YEREVAN (RFE/RL)–Official Yerevan remains hopeful that Turkey will agree to unconditionally normalize relations with Armenia, Foreign Minister Eduard Nalbandian said over the weekend.
Speaking at an international conference on regional security issues held in Yerevan, Nalbandian insisted that the governments of the two nations have made substantial progress towards the opening of the Turkish-Armenian border “without preconditions” in their fence-mending negotiations.
“The ball is in the Turkish side now,” he said. “And we hope that they will find the wisdom and the courage to make the last decisive step. We wish to be confident that the necessary political will can eventually leave behind the mentality of the past.”
The remarks came the day after Turkish Prime Minister Recep Tayyip Erdogan once again made clear that his country will not establish diplomatic relations and reopen the border with Armenia as long as the Nagorno-Karabakh conflict remains unresolved. Erdogan explicitly reaffirmed that linkage also during his visit to Azerbaijan earlier in the week.
“Occupation of Karabakh is the cause here and closing of the border is the effect. It is impossible for us to open the border unless that occupation ends,” he told a joint news conference with Azerbaijan’s President Ilham Aliyev.
Nalbandian and President Serzh Sarkisian said on Thursday that such statements can only undermine the Karabakh peace process. But they declined to comment on implications of Erdogan’s stance for the success of the year-long Turkish-Armenian rapprochement.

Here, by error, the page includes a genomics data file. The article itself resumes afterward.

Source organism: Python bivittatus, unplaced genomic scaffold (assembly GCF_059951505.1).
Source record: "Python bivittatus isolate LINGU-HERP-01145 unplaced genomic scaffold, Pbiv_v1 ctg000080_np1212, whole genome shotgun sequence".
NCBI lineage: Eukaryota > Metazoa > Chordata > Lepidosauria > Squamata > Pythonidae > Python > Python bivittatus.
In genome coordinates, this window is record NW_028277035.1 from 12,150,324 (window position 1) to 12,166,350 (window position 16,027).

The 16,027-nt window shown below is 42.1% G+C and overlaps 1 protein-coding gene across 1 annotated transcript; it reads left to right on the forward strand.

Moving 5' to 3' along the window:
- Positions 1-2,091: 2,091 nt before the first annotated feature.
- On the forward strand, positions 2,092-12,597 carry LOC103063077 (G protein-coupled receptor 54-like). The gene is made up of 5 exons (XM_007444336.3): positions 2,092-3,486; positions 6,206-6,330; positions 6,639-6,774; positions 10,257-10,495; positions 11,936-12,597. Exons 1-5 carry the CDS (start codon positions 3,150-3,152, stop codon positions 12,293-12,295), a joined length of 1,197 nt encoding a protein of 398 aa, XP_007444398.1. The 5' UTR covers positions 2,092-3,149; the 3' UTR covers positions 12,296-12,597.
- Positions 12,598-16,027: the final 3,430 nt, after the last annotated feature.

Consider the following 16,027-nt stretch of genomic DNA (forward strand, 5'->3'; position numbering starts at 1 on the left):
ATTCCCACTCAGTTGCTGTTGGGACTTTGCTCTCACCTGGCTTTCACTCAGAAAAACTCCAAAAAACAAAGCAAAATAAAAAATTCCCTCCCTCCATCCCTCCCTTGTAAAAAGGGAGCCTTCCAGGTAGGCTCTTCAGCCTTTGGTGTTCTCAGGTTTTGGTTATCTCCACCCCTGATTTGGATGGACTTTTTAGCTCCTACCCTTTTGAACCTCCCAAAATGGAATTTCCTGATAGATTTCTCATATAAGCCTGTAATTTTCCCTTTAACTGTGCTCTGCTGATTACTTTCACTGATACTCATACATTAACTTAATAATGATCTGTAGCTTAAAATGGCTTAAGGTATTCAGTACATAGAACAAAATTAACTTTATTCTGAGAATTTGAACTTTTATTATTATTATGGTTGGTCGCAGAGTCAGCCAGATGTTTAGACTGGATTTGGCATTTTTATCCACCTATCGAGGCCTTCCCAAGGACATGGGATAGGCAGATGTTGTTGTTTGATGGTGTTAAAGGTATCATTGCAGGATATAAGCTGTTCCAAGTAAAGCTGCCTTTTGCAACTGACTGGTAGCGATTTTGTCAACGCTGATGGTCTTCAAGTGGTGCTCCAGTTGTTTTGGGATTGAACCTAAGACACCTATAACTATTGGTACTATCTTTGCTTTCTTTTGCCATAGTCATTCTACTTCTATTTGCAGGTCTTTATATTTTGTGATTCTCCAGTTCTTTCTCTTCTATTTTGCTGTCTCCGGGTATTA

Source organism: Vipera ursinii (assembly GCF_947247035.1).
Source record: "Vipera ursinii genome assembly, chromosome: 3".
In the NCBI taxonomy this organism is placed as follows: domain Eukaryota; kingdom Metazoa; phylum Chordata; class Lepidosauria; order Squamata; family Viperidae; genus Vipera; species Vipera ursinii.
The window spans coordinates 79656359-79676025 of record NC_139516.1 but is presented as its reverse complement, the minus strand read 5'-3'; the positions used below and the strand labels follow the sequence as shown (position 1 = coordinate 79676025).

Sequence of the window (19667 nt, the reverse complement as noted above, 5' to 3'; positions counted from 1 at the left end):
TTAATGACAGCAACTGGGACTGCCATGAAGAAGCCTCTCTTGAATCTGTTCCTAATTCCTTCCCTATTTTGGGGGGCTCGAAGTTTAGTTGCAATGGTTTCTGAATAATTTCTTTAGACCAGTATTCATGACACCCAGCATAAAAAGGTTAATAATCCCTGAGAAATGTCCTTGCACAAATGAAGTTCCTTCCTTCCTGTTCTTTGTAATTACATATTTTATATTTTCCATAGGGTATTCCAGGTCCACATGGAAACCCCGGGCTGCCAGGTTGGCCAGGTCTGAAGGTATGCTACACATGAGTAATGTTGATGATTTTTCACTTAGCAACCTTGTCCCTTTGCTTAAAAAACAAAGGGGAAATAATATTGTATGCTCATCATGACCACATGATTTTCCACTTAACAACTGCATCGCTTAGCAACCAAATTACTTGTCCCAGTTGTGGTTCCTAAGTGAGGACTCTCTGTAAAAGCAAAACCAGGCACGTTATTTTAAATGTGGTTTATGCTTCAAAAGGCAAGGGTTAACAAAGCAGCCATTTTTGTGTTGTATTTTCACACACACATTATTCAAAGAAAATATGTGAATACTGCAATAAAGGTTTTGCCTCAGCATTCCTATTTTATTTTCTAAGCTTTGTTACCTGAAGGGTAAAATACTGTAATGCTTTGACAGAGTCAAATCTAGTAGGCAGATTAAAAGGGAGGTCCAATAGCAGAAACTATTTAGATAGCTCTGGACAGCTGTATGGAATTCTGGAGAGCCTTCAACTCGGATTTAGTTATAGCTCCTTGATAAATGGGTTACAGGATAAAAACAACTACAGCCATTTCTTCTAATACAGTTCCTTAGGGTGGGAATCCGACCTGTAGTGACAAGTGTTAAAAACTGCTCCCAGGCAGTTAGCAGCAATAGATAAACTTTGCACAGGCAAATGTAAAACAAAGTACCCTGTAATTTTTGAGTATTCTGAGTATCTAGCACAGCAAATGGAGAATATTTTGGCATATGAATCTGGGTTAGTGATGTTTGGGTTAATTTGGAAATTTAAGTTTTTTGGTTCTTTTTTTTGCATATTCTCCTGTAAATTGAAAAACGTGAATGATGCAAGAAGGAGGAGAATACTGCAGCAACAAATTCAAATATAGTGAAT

In his speech, Nalbandian described relations with Turkey and the unresolved Karabakh conflict as the two main security challenges facing Armenia. “These challenges are different, and by no means interconnected, even if some would like to see a linkage or parallelism in their resolution,” he said.
The Armenian president is facing growing domestic criticism over his conciliatory overtures to Ankara. The Armenian Revolutionary Federation says Sarkisian has helped the Turks scuttle an official U.S. recognition of the 1915 Armenian genocide while failing to secure the lifting of Turkey’s 16-year economic blockade of Armenia. The government’s approach to the talks with Turkey, according to the ARF, have also given Ankara a chance to manipulate the Nagorno-Karabakh peace process by positioning itself as an actor in the negotiations.
Speaking to reporters on Friday, Giro Manoyan, the ARF’s political director, urged the Armenian authorities to pull out of talks with Turkey before it is too late, stressing that it is becoming increasingly evident that the so-called “roadmap” discussions with Turkey are proceeding with preconditions, despite continuous claims by the government of the contrary.
The Armenian leadership should immediately withdraw from the “roadmap” talks and pursue a policy, vis-à-vis both Karabakh and Turkey, that guarantees Armenian national interests and security, Manoyan said, adding that Armenia should not fall prey to the fallacy that if it pulls out from the talks it will lose credibility within the international community.